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Imagine for a minute. You live in a world where your school, the media, the news, films, and general information you received about the world showed what the renowned Nigerian author, Chimamanda Ngozi Adichie calls ‘a single story’. That when you did see or hear about people that looked like you or shared your cultural and historical background it was depicted in a negative context or as inferior – what would the impact be?
Self-esteem is directly linked to the associations you make with who you are and the world around you. In the White Doll Black Doll experiment, children as young as five associated being bad with being black, showing the impact of misrepresentation and negative associations at a young age.
School is a microcosm of the world we live in. Approximately 13% of the UK population is from an ethnic minority background. The curriculum creates a picture in a child’s head as to how the world works and gives them the skills and tools they need to operate in that world. If you had to fix a water pipe but you didn’t have a wrench, you would be missing a key tool to do the job. That is what happens when all parts of all humanity are not represented in the curriculum.
Accurate representation isn’t just a problem for race. For example, half the population identifies as female, and gender stereotypes on screen can have a similar negative impact on girls and boys in how they perceive their roles in the world.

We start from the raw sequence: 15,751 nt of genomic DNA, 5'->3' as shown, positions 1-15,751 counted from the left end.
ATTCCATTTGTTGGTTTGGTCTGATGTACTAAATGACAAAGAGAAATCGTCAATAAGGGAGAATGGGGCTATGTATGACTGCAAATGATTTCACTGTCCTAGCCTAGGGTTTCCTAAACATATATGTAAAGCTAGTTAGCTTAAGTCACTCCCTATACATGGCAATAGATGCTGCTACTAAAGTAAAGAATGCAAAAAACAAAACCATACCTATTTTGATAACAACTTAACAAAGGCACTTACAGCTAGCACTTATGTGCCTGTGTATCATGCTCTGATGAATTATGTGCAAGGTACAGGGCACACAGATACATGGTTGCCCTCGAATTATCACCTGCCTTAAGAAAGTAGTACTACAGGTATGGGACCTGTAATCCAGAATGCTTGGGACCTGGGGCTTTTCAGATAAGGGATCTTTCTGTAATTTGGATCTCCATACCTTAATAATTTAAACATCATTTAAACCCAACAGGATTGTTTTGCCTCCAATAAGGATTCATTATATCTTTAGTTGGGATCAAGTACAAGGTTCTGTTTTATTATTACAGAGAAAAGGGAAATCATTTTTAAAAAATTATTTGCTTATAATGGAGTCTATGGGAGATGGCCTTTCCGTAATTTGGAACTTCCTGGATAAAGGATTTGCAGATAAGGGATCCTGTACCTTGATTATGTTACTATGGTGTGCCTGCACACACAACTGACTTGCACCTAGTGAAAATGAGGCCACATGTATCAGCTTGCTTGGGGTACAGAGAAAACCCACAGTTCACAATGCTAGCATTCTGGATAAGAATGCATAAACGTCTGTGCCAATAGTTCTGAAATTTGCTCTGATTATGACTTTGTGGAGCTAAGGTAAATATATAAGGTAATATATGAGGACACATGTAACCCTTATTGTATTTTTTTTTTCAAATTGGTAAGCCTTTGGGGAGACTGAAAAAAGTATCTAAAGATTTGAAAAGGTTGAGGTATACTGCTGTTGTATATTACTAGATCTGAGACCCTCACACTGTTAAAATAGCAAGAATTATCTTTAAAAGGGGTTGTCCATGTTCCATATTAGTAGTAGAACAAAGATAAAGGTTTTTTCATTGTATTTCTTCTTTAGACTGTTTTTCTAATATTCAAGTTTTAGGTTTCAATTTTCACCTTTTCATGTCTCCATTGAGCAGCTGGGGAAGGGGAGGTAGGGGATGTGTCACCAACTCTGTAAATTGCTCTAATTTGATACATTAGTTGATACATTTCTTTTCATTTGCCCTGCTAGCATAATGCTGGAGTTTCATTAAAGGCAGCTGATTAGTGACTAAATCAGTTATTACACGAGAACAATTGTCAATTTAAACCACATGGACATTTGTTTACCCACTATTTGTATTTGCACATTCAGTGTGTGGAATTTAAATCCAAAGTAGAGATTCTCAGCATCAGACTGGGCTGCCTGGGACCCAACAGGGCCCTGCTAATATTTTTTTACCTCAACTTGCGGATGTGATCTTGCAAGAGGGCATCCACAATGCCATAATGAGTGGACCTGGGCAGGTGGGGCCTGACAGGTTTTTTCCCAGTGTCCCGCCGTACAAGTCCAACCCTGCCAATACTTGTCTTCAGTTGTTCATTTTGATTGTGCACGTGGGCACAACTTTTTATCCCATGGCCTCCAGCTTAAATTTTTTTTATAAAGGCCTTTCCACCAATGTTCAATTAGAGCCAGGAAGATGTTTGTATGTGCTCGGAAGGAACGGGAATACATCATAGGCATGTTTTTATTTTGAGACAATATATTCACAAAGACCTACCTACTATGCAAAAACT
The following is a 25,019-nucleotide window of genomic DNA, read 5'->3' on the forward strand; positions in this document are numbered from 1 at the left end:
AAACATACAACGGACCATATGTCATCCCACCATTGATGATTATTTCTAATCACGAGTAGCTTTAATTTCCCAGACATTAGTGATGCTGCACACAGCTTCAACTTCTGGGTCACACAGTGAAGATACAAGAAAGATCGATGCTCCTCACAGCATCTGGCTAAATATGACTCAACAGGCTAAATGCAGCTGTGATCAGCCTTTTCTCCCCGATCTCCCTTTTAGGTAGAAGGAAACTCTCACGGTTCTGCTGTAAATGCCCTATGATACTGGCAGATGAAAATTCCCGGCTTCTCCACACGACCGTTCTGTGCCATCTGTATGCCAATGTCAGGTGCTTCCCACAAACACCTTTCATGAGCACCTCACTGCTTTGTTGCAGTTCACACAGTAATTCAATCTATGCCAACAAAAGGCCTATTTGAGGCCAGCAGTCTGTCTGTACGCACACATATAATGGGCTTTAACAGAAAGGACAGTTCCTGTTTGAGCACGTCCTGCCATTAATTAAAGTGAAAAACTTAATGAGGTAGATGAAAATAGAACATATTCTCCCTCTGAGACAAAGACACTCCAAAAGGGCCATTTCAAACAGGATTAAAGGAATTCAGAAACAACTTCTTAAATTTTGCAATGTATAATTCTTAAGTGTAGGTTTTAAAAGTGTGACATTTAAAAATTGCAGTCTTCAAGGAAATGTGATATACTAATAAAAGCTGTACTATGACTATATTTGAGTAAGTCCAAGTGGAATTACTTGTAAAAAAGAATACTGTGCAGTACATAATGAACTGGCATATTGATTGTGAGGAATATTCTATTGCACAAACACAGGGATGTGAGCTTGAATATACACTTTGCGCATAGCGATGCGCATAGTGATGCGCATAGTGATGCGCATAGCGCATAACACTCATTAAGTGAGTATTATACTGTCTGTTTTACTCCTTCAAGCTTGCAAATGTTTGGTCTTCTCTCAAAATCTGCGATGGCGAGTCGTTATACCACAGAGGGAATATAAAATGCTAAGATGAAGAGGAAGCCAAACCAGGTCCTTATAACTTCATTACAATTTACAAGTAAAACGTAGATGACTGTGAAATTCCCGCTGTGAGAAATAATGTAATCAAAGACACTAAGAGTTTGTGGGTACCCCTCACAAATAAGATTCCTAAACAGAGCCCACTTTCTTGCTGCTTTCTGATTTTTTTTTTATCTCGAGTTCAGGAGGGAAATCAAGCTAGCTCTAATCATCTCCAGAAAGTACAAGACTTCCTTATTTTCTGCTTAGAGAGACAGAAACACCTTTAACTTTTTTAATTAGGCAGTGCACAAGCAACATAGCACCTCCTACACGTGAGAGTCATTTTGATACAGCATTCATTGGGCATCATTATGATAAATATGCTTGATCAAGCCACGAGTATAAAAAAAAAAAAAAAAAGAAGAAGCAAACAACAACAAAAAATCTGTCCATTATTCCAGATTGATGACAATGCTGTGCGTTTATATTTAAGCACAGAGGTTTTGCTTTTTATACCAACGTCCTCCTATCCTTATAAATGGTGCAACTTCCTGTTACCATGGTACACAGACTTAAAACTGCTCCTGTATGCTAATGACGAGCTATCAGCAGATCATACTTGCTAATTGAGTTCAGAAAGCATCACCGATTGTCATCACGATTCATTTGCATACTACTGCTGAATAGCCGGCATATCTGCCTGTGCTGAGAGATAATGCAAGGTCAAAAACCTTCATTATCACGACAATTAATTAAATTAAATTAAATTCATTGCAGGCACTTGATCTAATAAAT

Representation can simply mean presenting the facts and painting an accurate picture of the diversity of people involved in historical events.
We can compare the stories of Florence Nightingale and Mary Seacole. Mary was born in Jamaica in 1805, she travelled at her own expense to the battlefields during the Crimean War (1853-6) and nursed sick and wounded British troops. She was awarded four medals for her work and she died in London in 1881. But does her name and image conjure as easily to the mind as Florence Nightingale?
Another example is the Second World War, where there were over 8,000 servicemen and women from the Caribbean. Thousands of volunteers from West Africa and the Caribbean joined the Royal Air Force. In total, over 200,000 people from Britain’s colonies lost their lives.
It is not only young people of African and Caribbean heritage who suffer from not learning about black history. If all young people learn about the cultural identity of their peers they can begin to challenge racist stereotypes and build social cohesion.
The Black Curriculum is a social enterprise aiming to provide a sense of belonging and identity to young people across the UK. They provide resources and run workshops for children and teachers to learn about black British history. They believe that by teaching full and accurate histories we will tackle racism and discrimination in the future, giving the children of today the knowledge and tools they need to engage with people from diverse cultures. This blog post was written by Aishnine Benjamin, Educator with The Black Curriculum.